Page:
Spring gives everyone a boost and more so than ever this year.
It seems many enjoyed last spring. The early concerns of a pandemic were settling in, but working from and staying put at home was a novelty and a chance to be outdoors, with no other social commitments competing.
The newness of isolation may have worn off fairly quickly, but being in the yard or a park, at a lake or on a trail was still a respite.
This spring brings an elevated sense of hope as vaccines promise a return to normal life. It may be a testament to the adages that without misery there can be no beauty and without sadness there is no way to know happiness.
Warm weather reminds us why we’re lucky to live here as memories of heavy slush and bitter cold give way to a greening landscape.
The shrubs and other perennials that looked like they were begging to be put out of their misery in the winter are perking up, the crocuses and tulips bursting out of the ground.
We’re fortunate to have as many public places to roam as we do — from bike trails to the many parks. At Seven Mile County Park the bloodroot, jack-in-the-pulpit and hepatica are the first to bloom. The trout lilies, violets and marsh marigolds will follow. You don’t have to know their names to enjoy them.
A little girl in the neighborhood, new to mastering bike riding, has been making a block-long circle, over and over. The elderly couple up the street take their daily stroll, walkers ahead of them.
The song birds are raucous with mating calls, staking out territory or warning of predators.
I built a mourning dove nest box and hung it under the eaves, hoping they nest there rather than where they did last spring — atop my step ladder leaning against the side of the garage.
Doves are notoriously bad nest builders. They dropped a few twigs haphazardly on the step ladder and laid eggs on the aluminum top shelf. The male and female doves usually take 12-hour shifts sitting on the nest. They may have missed out on the nest-building gene, but they are successful in raising offspring.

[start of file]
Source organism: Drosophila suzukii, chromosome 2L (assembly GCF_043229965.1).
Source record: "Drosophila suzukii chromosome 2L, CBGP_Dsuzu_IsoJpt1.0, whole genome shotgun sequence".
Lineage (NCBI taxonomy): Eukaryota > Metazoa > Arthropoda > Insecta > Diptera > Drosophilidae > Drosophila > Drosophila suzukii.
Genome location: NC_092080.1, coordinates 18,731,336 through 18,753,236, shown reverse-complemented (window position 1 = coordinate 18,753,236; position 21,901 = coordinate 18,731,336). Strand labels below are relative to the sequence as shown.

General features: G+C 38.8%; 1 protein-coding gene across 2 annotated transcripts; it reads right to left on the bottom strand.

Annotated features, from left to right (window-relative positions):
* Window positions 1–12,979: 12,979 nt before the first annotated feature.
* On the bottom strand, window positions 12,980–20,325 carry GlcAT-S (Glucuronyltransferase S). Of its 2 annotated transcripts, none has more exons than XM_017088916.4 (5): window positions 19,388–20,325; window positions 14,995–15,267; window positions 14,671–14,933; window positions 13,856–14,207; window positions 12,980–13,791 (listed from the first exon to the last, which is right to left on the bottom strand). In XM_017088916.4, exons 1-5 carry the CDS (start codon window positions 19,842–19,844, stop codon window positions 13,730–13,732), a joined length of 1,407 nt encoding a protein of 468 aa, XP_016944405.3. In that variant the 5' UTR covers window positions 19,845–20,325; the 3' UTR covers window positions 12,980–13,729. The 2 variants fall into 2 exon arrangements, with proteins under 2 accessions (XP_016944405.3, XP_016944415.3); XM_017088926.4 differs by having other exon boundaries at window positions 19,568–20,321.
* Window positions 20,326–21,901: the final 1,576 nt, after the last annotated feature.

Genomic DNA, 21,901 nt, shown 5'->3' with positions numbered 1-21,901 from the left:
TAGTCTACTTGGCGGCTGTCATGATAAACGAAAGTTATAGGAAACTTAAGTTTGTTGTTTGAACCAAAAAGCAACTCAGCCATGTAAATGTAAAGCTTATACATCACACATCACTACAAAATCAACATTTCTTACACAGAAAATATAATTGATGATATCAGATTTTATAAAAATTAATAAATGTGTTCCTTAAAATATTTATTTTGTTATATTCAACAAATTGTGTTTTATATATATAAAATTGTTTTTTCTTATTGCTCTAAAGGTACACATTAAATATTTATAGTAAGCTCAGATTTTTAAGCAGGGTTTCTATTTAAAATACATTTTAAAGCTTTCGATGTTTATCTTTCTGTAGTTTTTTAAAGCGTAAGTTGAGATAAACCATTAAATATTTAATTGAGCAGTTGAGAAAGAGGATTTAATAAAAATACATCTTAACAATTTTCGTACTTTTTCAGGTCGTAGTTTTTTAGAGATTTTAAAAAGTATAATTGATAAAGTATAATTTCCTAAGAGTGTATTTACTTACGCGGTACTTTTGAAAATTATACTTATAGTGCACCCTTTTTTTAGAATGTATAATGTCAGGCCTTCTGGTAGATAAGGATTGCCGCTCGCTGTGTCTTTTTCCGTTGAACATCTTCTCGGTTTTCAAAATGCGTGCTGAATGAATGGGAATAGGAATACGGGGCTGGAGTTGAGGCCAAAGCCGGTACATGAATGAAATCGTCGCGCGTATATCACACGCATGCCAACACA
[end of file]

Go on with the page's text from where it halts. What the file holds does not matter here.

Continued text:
A lot of people hunt mourning doves. I’m a hunter but I couldn’t bring myself to shoot the soft-cooing things. The dove pairs that spend the summer in our yard are always together, landing side by side on the power line coming across the backyard, flying together down to the pond, contently relying on each other.
The Baltimore oriole is in the neighborhood. Neighborhood, not my yard. I’ve been trying to attract orioles for years but to no avail. I have orange-painted feeders with jelly and sliced oranges around the yard — it has to look like a citrus nirvana from the air.
But never has an oriole alighted, although they sing away in the neighbor’s yard. My granddaughter loves to tell me how they have dozens of orioles crowding their grape jelly, no matter where they place it.
It’s as if they have it in for me, but I’ll keep trying. Hope does spring eternal.
And there’s no season on orioles.
Tim Krohn can be contacted at email@example.com or 507-344-6383.